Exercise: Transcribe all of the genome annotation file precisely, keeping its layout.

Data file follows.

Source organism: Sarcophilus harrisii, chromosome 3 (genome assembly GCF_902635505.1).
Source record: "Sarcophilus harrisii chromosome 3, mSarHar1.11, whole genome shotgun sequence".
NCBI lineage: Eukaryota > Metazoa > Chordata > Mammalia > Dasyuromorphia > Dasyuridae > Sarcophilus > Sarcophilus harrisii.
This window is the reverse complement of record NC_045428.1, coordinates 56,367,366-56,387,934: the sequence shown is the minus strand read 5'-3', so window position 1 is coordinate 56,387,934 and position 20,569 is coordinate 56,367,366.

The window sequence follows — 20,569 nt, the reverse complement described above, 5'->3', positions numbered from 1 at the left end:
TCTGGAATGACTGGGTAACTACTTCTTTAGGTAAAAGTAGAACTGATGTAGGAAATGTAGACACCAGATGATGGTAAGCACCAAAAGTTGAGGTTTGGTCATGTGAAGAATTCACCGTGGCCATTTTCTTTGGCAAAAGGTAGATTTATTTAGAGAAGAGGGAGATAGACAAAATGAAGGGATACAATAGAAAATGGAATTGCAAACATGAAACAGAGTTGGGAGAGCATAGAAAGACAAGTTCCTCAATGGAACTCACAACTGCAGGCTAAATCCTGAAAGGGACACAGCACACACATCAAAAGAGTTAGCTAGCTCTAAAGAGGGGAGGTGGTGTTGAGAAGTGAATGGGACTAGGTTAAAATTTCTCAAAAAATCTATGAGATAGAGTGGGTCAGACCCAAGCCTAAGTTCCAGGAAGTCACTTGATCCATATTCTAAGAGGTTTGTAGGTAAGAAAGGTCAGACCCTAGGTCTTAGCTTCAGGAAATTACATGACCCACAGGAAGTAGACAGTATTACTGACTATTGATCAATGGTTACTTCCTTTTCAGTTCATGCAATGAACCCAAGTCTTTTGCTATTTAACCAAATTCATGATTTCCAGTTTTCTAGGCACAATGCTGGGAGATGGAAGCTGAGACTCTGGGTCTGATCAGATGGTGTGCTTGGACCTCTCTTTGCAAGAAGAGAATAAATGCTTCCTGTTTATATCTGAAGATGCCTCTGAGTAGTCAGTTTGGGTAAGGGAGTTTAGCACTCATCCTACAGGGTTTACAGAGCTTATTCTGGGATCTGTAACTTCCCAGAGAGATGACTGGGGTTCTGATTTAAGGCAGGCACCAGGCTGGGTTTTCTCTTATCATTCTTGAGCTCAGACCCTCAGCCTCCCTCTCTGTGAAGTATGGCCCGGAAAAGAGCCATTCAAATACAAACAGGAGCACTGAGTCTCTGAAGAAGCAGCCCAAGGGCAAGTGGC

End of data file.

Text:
Source organism: Sarcophilus harrisii, chromosome 3 (genome assembly GCF_902635505.1).
Source record: "Sarcophilus harrisii chromosome 3, mSarHar1.11, whole genome shotgun sequence".
NCBI lineage: Eukaryota > Metazoa > Chordata > Mammalia > Dasyuromorphia > Dasyuridae > Sarcophilus > Sarcophilus harrisii.
This window is the reverse complement of record NC_045428.1, coordinates 56,367,366-56,387,934: the sequence shown is the minus strand read 5'-3', so window position 1 is coordinate 56,387,934 and position 20,569 is coordinate 56,367,366.

The window sequence follows — 20,569 nt, the reverse complement described above, 5'->3', positions numbered from 1 at the left end:
TCTGGAATGACTGGGTAACTACTTCTTTAGGTAAAAGTAGAACTGATGTAGGAAATGTAGACACCAGATGATGGTAAGCACCAAAAGTTGAGGTTTGGTCATGTGAAGAATTCACCGTGGCCATTTTCTTTGGCAAAAGGTAGATTTATTTAGAGAAGAGGGAGATAGACAAAATGAAGGGATACAATAGAAAATGGAATTGCAAACATGAAACAGAGTTGGGAGAGCATAGAAAGACAAGTTCCTCAATGGAACTCACAACTGCAGGCTAAATCCTGAAAGGGACACAGCACACACATCAAAAGAGTTAGCTAGCTCTAAAGAGGGGAGGTGGTGTTGAGAAGTGAATGGGACTAGGTTAAAATTTCTCAAAAAATCTATGAGATAGAGTGGGTCAGACCCAAGCCTAAGTTCCAGGAAGTCACTTGATCCATATTCTAAGAGGTTTGTAGGTAAGAAAGGTCAGACCCTAGGTCTTAGCTTCAGGAAATTACATGACCCACAGGAAGTAGACAGTATTACTGACTATTGATCAATGGTTACTTCCTTTTCAGTTCATGCAATGAACCCAAGTCTTTTGCTATTTAACCAAATTCATGATTTCCAGTTTTCTAGGCACAATGCTGGGAGATGGAAGCTGAGACTCTGGGTCTGATCAGATGGTGTGCTTGGACCTCTCTTTGCAAGAAGAGAATAAATGCTTCCTGTTTATATCTGAAGATGCCTCTGAGTAGTCAGTTTGGGTAAGGGAGTTTAGCACTCATCCTACAGGGTTTACAGAGCTTATTCTGGGATCTGTAACTTCCCAGAGAGATGACTGGGGTTCTGATTTAAGGCAGGCACCAGGCTGGGTTTTCTCTTATCATTCTTGAGCTCAGACCCTCAGCCTCCCTCTCTGTGAAGTATGGCCCGGAAAAGAGCCATTCAAATACAAACAGGAGCACTGAGTCTCTGAAGAAGCAGCCCAAGGGCAAGTGGC